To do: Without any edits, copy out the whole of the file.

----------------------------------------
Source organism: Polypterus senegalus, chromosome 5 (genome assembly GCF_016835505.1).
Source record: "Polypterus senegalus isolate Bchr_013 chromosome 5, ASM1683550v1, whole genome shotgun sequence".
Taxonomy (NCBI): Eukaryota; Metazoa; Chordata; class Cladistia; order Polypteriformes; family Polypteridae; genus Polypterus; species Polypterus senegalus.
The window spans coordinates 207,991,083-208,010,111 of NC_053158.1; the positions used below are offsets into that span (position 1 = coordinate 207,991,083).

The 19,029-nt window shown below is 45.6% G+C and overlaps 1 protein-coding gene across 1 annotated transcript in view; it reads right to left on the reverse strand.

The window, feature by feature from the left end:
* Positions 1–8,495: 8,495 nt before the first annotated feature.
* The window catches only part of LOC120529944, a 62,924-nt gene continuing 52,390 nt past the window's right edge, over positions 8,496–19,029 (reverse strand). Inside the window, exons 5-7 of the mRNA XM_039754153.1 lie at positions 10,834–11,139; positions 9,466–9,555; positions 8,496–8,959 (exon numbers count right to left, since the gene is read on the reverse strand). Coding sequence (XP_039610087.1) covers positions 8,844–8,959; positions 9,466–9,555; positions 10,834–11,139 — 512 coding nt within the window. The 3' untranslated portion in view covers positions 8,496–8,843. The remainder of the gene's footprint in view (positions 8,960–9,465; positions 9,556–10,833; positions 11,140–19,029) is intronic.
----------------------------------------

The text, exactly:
Source organism: Polypterus senegalus, chromosome 5 (genome assembly GCF_016835505.1).
Source record: "Polypterus senegalus isolate Bchr_013 chromosome 5, ASM1683550v1, whole genome shotgun sequence".
Taxonomy (NCBI): Eukaryota; Metazoa; Chordata; class Cladistia; order Polypteriformes; family Polypteridae; genus Polypterus; species Polypterus senegalus.
The window spans coordinates 207,991,083-208,010,111 of NC_053158.1; the positions used below are offsets into that span (position 1 = coordinate 207,991,083).

The 19,029-nt window shown below is 45.6% G+C and overlaps 1 protein-coding gene across 1 annotated transcript in view; it reads right to left on the reverse strand.

The window, feature by feature from the left end:
* Positions 1–8,495: 8,495 nt before the first annotated feature.
* The window catches only part of LOC120529944, a 62,924-nt gene continuing 52,390 nt past the window's right edge, over positions 8,496–19,029 (reverse strand). Inside the window, exons 5-7 of the mRNA XM_039754153.1 lie at positions 10,834–11,139; positions 9,466–9,555; positions 8,496–8,959 (exon numbers count right to left, since the gene is read on the reverse strand). Coding sequence (XP_039610087.1) covers positions 8,844–8,959; positions 9,466–9,555; positions 10,834–11,139 — 512 coding nt within the window. The 3' untranslated portion in view covers positions 8,496–8,843. The remainder of the gene's footprint in view (positions 8,960–9,465; positions 9,556–10,833; positions 11,140–19,029) is intronic.